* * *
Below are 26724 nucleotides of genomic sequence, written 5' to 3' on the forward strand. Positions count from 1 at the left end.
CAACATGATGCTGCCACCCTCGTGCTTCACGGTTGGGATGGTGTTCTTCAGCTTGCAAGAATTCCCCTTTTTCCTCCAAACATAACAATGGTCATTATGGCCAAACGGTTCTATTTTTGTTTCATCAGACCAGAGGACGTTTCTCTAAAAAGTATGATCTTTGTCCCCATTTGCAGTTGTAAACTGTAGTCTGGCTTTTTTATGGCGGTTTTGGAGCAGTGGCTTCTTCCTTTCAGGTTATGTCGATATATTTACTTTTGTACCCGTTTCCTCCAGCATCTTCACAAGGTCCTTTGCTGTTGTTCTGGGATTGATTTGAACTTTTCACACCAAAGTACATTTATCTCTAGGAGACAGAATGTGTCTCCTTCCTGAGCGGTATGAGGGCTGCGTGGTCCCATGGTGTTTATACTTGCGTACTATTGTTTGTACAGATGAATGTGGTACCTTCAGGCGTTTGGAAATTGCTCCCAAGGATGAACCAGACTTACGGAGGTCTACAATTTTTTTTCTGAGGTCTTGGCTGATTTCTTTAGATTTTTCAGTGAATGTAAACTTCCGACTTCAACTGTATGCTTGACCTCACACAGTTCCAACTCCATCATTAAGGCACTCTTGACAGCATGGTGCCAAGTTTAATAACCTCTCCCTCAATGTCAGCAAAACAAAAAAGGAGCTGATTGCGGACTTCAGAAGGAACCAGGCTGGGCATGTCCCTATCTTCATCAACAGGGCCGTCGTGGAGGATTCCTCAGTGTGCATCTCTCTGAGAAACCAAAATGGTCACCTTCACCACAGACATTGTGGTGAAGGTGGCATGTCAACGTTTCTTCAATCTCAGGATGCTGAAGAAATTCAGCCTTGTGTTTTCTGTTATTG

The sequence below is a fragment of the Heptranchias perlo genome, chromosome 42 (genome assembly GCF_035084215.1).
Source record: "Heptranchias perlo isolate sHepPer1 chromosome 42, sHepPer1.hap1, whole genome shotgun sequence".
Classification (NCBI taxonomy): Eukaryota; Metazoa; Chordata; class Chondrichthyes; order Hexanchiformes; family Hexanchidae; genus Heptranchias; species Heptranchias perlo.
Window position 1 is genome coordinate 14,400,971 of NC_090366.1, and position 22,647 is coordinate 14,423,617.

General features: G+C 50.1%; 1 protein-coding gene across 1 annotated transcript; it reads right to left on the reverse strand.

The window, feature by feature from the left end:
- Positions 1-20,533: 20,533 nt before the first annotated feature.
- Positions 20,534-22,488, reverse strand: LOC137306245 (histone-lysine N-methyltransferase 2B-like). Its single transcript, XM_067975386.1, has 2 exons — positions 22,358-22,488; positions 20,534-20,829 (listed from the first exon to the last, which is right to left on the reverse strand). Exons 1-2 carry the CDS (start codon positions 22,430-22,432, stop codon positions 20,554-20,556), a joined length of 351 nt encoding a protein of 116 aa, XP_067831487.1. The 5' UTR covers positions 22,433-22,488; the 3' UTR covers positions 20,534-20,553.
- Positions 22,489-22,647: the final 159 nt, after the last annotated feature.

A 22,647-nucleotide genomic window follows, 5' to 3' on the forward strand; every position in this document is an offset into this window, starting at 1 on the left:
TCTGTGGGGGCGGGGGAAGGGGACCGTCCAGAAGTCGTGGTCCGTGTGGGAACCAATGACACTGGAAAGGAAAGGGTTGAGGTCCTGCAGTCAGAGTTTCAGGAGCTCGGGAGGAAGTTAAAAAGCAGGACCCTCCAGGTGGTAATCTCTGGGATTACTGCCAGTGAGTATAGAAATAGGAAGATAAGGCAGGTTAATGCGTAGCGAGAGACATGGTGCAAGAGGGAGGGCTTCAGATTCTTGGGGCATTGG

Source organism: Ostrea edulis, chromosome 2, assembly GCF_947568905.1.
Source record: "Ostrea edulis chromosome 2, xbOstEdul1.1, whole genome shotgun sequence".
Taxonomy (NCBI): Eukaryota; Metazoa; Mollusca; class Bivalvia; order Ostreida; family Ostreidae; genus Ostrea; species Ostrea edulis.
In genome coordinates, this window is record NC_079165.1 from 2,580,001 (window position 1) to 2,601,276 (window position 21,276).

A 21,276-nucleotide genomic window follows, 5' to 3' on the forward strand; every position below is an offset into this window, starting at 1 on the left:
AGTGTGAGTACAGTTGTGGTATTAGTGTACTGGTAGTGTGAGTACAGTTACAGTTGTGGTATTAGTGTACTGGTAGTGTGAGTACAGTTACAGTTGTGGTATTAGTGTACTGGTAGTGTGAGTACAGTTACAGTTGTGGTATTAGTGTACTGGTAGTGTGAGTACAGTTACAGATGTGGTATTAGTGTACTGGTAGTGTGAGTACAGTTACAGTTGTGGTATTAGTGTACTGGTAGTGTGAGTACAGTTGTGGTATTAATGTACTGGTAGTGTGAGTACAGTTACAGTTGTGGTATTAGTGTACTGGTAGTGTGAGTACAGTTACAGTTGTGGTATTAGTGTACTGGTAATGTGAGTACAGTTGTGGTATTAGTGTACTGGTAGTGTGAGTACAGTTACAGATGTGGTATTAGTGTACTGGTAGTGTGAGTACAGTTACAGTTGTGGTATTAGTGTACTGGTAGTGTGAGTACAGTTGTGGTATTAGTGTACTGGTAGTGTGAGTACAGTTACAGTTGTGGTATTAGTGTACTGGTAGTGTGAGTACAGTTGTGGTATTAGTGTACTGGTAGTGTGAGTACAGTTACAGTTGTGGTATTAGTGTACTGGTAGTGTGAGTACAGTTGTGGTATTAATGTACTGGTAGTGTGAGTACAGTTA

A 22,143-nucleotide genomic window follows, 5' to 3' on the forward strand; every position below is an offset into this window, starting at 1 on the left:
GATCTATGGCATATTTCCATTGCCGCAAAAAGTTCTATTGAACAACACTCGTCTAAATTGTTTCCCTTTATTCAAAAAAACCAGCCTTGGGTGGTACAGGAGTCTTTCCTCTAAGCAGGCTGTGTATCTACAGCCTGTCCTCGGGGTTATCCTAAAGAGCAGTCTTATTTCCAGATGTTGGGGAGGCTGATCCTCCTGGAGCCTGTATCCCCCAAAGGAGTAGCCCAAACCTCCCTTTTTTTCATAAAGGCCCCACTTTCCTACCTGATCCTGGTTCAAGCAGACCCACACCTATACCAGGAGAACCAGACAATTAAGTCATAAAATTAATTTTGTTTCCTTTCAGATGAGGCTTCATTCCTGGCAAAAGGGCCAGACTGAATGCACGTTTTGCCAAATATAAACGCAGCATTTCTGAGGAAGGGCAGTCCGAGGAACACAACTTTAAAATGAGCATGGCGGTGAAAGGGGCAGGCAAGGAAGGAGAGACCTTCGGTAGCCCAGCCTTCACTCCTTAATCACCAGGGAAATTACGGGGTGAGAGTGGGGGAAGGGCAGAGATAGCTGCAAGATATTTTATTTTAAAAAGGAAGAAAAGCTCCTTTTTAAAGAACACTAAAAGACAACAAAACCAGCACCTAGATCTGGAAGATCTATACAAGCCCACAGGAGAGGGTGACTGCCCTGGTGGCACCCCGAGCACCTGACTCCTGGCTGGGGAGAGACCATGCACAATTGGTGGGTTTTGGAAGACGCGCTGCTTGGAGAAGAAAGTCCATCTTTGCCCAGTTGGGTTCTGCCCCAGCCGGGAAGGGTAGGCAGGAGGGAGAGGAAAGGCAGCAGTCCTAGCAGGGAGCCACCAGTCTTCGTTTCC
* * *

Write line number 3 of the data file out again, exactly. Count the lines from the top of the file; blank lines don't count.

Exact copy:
The sequence below is a fragment of the Heptranchias perlo genome, chromosome 42 (genome assembly GCF_035084215.1).